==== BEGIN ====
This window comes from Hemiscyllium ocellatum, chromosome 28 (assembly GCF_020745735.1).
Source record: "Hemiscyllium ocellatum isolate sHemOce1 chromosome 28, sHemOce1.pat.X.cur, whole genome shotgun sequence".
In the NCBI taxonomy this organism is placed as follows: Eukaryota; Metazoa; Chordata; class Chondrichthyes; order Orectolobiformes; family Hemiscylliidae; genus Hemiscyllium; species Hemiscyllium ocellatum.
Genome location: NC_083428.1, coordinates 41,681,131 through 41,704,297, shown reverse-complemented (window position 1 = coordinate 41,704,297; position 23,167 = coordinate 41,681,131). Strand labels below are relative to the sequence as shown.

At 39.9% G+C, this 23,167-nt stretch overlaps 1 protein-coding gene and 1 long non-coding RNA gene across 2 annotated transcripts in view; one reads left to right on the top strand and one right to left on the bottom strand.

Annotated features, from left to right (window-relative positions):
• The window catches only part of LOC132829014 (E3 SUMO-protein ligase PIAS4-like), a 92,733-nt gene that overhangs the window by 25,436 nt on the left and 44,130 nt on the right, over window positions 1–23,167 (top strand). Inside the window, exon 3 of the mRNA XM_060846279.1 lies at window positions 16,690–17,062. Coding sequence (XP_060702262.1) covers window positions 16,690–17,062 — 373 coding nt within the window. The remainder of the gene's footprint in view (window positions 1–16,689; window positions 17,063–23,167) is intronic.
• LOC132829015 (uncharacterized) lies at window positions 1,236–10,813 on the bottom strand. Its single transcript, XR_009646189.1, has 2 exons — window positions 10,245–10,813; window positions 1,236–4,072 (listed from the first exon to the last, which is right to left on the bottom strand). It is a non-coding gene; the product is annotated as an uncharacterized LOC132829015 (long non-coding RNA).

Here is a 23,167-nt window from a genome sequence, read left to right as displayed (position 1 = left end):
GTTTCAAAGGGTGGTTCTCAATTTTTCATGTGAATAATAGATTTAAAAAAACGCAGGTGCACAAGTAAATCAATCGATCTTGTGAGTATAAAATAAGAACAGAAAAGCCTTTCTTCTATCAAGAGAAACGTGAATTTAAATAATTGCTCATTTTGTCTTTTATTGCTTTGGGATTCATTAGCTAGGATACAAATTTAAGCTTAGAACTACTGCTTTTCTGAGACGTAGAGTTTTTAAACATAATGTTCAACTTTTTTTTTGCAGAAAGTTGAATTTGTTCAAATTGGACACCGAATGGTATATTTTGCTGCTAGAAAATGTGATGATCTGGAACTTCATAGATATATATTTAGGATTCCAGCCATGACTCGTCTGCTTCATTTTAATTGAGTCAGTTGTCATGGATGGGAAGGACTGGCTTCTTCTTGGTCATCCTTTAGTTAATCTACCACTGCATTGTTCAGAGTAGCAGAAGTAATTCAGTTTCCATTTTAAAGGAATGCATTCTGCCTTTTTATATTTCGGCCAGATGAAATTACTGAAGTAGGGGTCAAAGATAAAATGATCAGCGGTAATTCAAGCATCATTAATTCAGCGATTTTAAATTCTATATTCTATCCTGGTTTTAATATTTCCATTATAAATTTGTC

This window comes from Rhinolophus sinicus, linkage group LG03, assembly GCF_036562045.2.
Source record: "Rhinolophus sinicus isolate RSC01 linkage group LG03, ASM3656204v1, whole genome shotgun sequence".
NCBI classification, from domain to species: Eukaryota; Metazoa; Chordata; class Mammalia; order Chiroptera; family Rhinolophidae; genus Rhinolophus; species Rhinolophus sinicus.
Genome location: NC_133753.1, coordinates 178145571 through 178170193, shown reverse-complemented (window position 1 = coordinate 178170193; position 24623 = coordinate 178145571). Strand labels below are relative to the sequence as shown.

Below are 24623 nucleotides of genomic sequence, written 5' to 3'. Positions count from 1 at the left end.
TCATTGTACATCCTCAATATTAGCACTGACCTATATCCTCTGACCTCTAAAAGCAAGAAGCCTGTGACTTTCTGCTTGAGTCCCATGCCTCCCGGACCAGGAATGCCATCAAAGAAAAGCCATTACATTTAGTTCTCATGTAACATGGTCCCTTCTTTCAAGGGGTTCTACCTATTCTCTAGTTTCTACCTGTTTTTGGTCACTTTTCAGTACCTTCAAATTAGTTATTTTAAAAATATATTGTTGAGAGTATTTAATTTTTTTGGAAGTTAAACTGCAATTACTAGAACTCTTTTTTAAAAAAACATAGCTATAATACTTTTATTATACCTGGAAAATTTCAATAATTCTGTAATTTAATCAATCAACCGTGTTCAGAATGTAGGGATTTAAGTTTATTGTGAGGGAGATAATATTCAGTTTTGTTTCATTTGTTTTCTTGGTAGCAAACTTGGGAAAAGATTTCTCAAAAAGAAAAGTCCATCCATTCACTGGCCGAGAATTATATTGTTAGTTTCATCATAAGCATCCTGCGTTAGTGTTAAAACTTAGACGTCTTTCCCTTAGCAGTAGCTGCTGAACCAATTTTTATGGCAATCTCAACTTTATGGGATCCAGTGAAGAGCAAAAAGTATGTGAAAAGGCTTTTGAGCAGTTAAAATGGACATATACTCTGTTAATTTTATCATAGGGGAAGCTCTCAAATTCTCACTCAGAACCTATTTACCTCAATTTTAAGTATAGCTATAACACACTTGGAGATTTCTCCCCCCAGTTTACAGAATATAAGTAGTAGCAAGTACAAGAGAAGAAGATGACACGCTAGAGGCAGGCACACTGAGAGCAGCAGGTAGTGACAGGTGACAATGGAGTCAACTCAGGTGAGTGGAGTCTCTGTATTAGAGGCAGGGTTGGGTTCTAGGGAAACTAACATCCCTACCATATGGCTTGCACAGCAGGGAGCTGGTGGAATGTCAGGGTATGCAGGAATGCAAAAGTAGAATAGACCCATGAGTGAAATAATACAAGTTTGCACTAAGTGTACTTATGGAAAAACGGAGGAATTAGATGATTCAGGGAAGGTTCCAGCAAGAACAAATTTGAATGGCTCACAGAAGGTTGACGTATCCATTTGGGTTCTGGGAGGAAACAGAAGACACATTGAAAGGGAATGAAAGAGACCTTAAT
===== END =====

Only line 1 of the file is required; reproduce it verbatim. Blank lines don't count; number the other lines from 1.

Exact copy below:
This window comes from Hemiscyllium ocellatum, chromosome 28 (assembly GCF_020745735.1).